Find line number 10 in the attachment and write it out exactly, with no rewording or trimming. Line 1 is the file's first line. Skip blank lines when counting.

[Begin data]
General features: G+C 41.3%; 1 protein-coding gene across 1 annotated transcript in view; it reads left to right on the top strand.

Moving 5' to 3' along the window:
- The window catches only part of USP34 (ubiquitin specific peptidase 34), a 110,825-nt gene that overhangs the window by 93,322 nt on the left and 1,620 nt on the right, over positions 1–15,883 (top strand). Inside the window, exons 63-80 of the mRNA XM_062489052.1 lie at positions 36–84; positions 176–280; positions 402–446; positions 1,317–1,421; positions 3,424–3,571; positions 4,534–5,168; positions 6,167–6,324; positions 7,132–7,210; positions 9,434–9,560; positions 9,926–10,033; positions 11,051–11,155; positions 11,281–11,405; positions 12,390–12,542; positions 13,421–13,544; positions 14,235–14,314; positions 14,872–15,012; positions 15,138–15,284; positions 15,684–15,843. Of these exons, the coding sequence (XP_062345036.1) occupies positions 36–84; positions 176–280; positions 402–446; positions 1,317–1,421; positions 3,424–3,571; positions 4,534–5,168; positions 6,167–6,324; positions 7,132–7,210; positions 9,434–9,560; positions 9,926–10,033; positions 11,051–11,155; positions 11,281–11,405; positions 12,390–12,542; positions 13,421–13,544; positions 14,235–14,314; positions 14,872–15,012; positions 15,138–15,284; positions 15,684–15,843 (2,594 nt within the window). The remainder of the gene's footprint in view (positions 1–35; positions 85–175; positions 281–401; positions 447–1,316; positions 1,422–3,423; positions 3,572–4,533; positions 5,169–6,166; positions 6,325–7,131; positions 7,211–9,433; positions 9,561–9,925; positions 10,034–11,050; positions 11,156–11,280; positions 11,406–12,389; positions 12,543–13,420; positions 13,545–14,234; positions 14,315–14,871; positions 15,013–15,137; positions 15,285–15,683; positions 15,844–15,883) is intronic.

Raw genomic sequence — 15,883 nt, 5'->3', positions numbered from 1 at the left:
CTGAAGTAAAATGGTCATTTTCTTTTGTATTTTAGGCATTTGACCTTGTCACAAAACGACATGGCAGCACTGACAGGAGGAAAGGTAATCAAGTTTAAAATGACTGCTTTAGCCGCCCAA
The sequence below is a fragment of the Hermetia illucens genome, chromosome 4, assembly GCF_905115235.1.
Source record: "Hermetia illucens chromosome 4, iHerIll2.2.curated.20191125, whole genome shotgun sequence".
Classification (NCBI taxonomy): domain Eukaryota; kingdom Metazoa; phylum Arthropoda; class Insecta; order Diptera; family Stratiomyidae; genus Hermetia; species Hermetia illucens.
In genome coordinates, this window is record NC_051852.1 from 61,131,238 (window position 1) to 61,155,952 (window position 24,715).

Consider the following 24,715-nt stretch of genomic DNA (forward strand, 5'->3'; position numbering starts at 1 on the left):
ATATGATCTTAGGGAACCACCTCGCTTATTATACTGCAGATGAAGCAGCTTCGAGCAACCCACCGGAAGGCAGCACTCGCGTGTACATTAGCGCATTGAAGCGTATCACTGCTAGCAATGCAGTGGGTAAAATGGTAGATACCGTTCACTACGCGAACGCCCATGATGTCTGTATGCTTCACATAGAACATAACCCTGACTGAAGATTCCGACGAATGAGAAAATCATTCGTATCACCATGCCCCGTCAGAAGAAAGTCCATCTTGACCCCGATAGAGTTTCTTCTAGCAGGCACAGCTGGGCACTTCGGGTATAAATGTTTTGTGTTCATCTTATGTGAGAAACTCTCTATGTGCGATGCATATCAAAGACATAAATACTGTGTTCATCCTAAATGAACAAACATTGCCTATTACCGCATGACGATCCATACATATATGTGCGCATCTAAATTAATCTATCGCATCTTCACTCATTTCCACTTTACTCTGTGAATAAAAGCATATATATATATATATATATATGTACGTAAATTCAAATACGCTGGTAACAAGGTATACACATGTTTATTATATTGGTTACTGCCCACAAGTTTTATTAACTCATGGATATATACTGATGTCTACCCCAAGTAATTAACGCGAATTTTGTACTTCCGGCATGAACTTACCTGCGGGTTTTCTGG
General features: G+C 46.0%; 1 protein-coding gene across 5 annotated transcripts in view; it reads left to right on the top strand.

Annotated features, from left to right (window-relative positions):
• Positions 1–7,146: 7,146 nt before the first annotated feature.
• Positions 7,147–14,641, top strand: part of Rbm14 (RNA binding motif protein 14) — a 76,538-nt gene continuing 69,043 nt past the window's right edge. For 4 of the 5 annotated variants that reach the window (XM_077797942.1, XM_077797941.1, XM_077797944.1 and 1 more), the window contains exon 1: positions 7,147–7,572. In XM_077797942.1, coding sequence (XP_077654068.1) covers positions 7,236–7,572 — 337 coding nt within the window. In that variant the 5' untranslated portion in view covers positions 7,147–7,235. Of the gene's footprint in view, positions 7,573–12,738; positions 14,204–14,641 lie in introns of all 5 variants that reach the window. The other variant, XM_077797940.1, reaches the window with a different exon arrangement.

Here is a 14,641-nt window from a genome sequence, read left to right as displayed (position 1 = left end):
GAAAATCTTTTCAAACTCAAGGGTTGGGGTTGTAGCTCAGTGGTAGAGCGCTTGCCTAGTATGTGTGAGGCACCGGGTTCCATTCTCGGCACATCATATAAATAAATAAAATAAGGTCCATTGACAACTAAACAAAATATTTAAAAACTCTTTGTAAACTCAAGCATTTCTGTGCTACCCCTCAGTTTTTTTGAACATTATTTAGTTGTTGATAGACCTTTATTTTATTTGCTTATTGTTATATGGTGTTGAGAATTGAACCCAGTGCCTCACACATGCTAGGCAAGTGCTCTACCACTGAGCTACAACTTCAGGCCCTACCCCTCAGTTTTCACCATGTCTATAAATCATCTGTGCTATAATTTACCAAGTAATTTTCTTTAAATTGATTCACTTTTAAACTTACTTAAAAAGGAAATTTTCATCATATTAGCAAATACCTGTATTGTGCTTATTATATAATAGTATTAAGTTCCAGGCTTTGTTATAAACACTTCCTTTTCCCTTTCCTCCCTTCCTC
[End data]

Consider the following 24,715-nt stretch of genomic DNA (forward strand, 5'->3'; position numbering starts at 1 on the left):